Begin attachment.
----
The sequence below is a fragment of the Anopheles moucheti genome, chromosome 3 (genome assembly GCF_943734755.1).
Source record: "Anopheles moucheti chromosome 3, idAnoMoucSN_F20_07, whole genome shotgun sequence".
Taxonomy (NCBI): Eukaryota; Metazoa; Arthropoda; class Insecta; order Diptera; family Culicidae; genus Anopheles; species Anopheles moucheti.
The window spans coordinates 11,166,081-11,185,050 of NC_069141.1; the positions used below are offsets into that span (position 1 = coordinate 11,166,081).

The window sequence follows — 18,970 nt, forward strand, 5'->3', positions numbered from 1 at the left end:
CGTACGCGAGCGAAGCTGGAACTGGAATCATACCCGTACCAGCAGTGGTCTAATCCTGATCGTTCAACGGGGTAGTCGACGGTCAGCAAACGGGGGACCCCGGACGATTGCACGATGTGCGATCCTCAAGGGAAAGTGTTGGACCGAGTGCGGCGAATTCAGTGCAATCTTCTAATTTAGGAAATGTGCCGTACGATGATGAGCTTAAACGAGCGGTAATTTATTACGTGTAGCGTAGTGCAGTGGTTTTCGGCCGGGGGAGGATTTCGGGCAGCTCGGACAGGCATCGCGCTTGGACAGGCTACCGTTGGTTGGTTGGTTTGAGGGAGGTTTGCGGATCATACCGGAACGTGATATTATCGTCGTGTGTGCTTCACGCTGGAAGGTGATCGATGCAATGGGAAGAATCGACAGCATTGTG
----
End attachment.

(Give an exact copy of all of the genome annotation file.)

The sequence below is a fragment of the Anopheles moucheti genome, chromosome 3 (genome assembly GCF_943734755.1).
Source record: "Anopheles moucheti chromosome 3, idAnoMoucSN_F20_07, whole genome shotgun sequence".
Taxonomy (NCBI): Eukaryota; Metazoa; Arthropoda; class Insecta; order Diptera; family Culicidae; genus Anopheles; species Anopheles moucheti.
The window spans coordinates 11,166,081-11,185,050 of NC_069141.1; the positions used below are offsets into that span (position 1 = coordinate 11,166,081).

The window sequence follows — 18,970 nt, forward strand, 5'->3', positions numbered from 1 at the left end:
CGTACGCGAGCGAAGCTGGAACTGGAATCATACCCGTACCAGCAGTGGTCTAATCCTGATCGTTCAACGGGGTAGTCGACGGTCAGCAAACGGGGGACCCCGGACGATTGCACGATGTGCGATCCTCAAGGGAAAGTGTTGGACCGAGTGCGGCGAATTCAGTGCAATCTTCTAATTTAGGAAATGTGCCGTACGATGATGAGCTTAAACGAGCGGTAATTTATTACGTGTAGCGTAGTGCAGTGGTTTTCGGCCGGGGGAGGATTTCGGGCAGCTCGGACAGGCATCGCGCTTGGACAGGCTACCGTTGGTTGGTTGGTTTGAGGGAGGTTTGCGGATCATACCGGAACGTGATATTATCGTCGTGTGTGCTTCACGCTGGAAGGTGATCGATGCAATGGGAAGAATCGACAGCATTGTG